The Hurried Child
Growing up Too Fast Too SoonBook - 1988
Often with the very best intentions, Americans expose their children to overwhelming pressures, pressures that can lead to low self-esteem, to teenage pregnancy, and even to teenage suicide. By blurring the boundaries of what is age appropriate, by expecting--or imposing--too much too soon, we force our kids to grow up too fast, to mimic adult sophistication while secretly yearning for innocence.With the first edition of The Hurried Child, David Elkind emerges as the voice of reason, calling our attention to the crippling effects of hurrying. But in the decade since this book first appeared, a new generation of parents has inadvertently stepped up the assault on childhood, misled by the new and comforting rhetoric of childhood "competence."Now Dr. Elkind has thoroughly revised this enormously successful book to debunk the notion of "competence" tha thas children racing off to early enrichment programs, burdened by the pressure to "achieve," and coming home alone to an empty house after school. He sees "sompetence" as a notion meant to rationalize the needs of adults, not to serve the genuine needs of kids, a notion that has fourth graders dieting to fit into designer jeans and children of divorce asked to be the confidants of their troubled parents.In updating this new edition, Dr. Elkind takes a detailed and up-to-the-minute look at the world of today's kids in terms of education, movies, television, rock & roll, and social trends, to see where the hyrrying occurs and why. And as before, he offers parents and teachers insight, advice, and hope for encouraging healthy development while protecting the joy and feedom of childhood.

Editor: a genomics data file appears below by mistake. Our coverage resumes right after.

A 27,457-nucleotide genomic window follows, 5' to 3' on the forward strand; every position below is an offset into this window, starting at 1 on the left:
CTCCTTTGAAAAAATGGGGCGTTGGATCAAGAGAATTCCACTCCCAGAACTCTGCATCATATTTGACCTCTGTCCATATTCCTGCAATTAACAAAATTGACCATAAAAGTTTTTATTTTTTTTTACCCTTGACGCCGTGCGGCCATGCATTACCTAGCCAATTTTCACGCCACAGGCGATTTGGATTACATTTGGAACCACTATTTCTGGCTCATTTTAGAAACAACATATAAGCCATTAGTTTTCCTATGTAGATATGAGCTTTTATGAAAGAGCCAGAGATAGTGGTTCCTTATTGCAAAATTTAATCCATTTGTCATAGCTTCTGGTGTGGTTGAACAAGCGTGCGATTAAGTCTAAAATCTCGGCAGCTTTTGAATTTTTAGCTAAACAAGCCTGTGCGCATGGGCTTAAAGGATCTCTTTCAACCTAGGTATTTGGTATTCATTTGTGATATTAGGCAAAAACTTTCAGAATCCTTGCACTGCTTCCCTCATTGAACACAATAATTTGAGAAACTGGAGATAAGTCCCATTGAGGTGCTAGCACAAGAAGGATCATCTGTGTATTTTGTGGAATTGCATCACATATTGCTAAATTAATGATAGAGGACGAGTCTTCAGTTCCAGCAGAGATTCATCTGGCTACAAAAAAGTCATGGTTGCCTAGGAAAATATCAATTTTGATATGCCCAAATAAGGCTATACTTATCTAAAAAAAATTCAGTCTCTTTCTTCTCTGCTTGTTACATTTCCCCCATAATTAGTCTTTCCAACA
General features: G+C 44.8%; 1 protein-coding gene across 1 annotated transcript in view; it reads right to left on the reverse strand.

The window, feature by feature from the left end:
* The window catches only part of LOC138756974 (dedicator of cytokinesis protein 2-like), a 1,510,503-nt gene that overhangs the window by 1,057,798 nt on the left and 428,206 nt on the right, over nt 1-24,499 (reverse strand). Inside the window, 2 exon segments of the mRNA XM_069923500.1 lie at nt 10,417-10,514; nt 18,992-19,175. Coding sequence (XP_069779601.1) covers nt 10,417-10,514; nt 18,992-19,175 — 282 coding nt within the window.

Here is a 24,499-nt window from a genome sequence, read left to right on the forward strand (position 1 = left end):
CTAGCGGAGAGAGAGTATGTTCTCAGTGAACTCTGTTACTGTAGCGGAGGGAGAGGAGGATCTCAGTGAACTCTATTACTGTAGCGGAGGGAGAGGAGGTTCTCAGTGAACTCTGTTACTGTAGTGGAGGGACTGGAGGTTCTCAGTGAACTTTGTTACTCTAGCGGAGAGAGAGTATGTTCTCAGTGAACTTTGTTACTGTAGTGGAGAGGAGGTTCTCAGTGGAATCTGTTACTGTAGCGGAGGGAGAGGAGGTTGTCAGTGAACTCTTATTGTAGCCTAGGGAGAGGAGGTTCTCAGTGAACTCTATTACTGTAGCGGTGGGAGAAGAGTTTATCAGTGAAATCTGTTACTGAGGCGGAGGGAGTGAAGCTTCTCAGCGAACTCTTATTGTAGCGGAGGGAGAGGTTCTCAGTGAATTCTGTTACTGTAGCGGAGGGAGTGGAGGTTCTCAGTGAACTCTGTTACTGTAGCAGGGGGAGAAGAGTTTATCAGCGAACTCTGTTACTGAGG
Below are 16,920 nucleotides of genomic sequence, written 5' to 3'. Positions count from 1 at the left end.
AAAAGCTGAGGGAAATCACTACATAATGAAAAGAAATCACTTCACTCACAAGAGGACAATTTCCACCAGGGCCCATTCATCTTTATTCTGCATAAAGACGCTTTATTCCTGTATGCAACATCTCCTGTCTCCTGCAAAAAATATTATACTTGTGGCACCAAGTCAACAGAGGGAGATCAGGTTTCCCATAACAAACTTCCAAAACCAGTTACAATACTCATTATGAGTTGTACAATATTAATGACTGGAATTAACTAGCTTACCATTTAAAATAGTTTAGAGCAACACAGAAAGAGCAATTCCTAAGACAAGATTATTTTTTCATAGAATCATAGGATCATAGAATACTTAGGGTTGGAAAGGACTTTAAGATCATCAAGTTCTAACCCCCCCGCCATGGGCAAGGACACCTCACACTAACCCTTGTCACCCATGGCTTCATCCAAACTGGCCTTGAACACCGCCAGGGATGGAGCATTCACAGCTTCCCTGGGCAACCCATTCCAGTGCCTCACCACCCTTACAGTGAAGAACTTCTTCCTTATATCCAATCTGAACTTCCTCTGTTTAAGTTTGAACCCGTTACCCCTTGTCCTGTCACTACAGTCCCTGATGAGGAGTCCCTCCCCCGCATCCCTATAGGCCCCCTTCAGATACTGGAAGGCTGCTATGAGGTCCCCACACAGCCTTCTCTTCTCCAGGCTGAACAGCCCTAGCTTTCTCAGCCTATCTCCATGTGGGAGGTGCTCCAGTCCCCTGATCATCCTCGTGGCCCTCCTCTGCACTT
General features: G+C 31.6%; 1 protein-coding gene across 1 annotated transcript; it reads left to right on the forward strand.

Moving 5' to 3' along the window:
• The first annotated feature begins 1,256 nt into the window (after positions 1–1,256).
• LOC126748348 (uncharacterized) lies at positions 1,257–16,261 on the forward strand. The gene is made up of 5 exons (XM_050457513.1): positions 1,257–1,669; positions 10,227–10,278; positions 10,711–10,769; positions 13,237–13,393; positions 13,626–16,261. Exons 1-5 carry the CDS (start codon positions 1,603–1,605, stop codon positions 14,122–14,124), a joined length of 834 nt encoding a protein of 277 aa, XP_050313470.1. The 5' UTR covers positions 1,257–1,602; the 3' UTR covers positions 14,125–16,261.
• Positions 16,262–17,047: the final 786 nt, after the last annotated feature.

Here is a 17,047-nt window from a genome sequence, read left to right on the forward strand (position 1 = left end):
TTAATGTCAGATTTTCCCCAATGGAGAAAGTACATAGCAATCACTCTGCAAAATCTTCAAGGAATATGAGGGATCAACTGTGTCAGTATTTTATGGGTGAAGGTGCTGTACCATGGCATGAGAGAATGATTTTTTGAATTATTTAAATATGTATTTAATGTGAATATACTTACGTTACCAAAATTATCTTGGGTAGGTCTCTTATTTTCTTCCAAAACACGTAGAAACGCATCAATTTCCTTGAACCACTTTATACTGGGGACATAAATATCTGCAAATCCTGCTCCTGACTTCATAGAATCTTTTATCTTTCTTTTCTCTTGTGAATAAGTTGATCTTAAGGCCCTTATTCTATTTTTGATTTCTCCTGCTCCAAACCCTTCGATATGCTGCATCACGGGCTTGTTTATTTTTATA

Publisher: Reading, Mass. : Addison-Wesley, c1988.
Edition: Revised edition
Characteristics: xx, 217 pages ;,24 cm.